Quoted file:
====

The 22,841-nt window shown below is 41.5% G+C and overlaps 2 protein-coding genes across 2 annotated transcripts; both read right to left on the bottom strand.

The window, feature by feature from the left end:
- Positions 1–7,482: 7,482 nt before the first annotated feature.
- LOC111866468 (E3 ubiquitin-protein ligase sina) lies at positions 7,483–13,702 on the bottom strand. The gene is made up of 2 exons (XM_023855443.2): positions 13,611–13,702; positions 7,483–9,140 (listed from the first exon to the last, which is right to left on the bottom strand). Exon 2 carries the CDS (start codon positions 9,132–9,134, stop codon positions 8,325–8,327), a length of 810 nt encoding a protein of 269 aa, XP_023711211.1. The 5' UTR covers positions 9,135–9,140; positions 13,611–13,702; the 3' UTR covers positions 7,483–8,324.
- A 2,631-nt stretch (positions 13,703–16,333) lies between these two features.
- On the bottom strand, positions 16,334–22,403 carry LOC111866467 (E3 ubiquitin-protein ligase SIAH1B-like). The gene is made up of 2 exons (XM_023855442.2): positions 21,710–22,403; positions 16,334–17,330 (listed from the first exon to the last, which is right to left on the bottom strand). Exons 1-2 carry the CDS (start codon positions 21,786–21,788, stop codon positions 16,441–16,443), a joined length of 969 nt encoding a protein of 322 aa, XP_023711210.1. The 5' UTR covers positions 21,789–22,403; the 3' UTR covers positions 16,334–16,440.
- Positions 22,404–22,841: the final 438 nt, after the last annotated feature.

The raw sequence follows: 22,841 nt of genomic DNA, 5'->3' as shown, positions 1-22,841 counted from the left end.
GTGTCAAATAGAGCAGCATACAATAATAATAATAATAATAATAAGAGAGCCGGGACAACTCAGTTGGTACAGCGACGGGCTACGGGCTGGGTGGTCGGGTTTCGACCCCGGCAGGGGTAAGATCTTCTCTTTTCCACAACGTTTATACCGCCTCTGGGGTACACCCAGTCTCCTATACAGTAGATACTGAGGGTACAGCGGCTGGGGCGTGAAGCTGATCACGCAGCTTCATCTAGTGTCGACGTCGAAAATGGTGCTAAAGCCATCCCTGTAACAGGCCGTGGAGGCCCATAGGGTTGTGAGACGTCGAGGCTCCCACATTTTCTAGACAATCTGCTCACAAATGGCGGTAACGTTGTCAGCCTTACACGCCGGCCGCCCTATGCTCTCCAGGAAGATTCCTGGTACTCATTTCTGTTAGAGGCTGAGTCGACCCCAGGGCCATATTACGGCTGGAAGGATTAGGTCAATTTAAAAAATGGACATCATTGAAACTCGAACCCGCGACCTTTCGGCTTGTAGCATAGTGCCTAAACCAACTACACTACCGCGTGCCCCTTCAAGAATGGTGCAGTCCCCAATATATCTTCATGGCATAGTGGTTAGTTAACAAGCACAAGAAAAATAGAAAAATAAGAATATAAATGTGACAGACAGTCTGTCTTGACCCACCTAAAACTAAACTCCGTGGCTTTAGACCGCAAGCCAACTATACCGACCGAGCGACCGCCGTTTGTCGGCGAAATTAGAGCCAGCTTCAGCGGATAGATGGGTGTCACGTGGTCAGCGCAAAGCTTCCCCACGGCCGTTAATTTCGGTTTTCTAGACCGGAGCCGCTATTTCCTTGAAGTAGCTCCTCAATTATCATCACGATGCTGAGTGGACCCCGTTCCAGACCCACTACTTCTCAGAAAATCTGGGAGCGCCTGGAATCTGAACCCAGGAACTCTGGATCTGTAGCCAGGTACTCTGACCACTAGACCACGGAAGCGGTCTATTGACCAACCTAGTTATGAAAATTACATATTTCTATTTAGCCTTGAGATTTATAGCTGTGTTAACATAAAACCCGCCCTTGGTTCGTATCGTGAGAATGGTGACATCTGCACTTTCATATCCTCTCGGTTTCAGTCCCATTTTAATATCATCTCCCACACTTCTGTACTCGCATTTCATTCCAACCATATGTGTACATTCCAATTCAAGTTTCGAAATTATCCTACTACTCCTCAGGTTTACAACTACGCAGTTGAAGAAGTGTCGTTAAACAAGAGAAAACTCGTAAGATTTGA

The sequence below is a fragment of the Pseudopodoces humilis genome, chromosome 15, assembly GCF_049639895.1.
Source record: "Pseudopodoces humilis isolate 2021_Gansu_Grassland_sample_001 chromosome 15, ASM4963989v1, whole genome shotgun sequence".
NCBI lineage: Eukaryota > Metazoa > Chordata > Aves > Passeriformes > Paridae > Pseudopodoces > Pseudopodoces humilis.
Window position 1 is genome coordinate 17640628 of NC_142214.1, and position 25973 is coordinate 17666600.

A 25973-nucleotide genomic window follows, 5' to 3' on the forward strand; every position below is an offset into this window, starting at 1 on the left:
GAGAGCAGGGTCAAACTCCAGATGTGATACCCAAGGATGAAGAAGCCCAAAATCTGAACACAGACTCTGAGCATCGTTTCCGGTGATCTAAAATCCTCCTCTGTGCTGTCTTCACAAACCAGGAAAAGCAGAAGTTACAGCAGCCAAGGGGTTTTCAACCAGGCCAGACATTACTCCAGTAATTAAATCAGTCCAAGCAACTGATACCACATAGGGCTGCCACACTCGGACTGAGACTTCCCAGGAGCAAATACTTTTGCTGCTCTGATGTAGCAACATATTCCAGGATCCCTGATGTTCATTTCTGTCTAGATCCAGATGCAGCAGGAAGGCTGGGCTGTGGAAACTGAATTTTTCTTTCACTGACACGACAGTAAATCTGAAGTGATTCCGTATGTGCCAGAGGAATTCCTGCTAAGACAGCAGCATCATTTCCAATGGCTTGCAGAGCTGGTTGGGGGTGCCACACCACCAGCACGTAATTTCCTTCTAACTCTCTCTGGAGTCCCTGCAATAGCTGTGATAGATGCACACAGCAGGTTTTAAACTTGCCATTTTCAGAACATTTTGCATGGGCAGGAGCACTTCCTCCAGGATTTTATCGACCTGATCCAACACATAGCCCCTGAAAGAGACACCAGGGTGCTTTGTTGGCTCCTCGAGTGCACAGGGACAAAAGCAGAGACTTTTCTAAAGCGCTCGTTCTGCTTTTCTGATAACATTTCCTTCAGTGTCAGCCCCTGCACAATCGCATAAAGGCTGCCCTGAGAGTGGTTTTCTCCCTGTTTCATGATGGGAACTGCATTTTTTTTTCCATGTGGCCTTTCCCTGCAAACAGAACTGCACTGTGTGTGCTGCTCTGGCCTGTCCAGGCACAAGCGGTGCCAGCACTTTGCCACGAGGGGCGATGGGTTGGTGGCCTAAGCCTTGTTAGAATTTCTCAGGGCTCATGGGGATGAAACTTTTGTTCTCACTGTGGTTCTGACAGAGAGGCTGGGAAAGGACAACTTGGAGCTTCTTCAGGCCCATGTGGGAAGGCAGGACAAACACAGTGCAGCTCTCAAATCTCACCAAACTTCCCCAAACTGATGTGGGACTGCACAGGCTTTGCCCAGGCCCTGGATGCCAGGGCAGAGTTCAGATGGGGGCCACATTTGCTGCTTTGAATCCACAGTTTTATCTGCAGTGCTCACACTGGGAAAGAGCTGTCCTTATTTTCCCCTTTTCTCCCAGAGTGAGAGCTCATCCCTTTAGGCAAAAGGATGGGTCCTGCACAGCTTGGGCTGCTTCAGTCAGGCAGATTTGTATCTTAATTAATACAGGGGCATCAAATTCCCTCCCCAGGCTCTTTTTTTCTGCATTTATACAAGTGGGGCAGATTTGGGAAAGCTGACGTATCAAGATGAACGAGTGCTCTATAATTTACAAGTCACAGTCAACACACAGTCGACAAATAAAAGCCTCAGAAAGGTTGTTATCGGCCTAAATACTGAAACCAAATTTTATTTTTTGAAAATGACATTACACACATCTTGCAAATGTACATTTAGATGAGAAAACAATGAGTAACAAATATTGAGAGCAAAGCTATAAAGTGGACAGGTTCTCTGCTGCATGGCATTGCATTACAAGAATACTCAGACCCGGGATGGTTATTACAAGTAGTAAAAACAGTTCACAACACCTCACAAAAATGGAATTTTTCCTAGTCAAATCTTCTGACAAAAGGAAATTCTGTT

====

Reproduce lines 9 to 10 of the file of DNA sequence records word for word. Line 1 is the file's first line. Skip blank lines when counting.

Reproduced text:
GTGTCAAATAGAGCAGCATACAATAATAATAATAATAATAATAAGAGAGCCGGGACAACTCAGTTGGTACAGCGACGGGCTACGGGCTGGGTGGTCGGGTTTCGACCCCGGCAGGGGTAAGATCTTCTCTTTTCCACAACGTTTATACCGCCTCTGGGGTACACCCAGTCTCCTATACAGTAGATACTGAGGGTACAGCGGCTGGGGCGTGAAGCTGATCACGCAGCTTCATCTAGTGTCGACGTCGAAAATGGTGCTAAAGCCATCCCTGTAACAGGCCGTGGAGGCCCATAGGGTTGTGAGACGTCGAGGCTCCCACATTTTCTAGACAATCTGCTCACAAATGGCGGTAACGTTGTCAGCCTTACACGCCGGCCGCCCTATGCTCTCCAGGAAGATTCCTGGTACTCATTTCTGTTAGAGGCTGAGTCGACCCCAGGGCCATATTACGGCTGGAAGGATTAGGTCAATTTAAAAAATGGACATCATTGAAACTCGAACCCGCGACCTTTCGGCTTGTAGCATAGTGCCTAAACCAACTACACTACCGCGTGCCCCTTCAAGAATGGTGCAGTCCCCAATATATCTTCATGGCATAGTGGTTAGTTAACAAGCACAAGAAAAATAGAAAAATAAGAATATAAATGTGACAGACAGTCTGTCTTGACCCACCTAAAACTAAACTCCGTGGCTTTAGACCGCAAGCCAACTATACCGACCGAGCGACCGCCGTTTGTCGGCGAAATTAGAGCCAGCTTCAGCGGATAGATGGGTGTCACGTGGTCAGCGCAAAGCTTCCCCACGGCCGTTAATTTCGGTTTTCTAGACCGGAGCCGCTATTTCCTTGAAGTAGCTCCTCAATTATCATCACGATGCTGAGTGGACCCCGTTCCAGACCCACTACTTCTCAGAAAATCTGGGAGCGCCTGGAATCTGAACCCAGGAACTCTGGATCTGTAGCCAGGTACTCTGACCACTAGACCACGGAAGCGGTCTATTGACCAACCTAGTTATGAAAATTACATATTTCTATTTAGCCTTGAGATTTATAGCTGTGTTAACATAAAACCCGCCCTTGGTTCGTATCGTGAGAATGGTGACATCTGCACTTTCATATCCTCTCGGTTTCAGTCCCATTTTAATATCATCTCCCACACTTCTGTACTCGCATTTCATTCCAACCATATGTGTACATTCCAATTCAAGTTTCGAAATTATCCTACTACTCCTCAGGTTTACAACTACGCAGTTGAAGAAGTGTCGTTAAACAAGAGAAAACTCGTAAGATTTGA

The sequence below is a fragment of the Pseudopodoces humilis genome, chromosome 15, assembly GCF_049639895.1.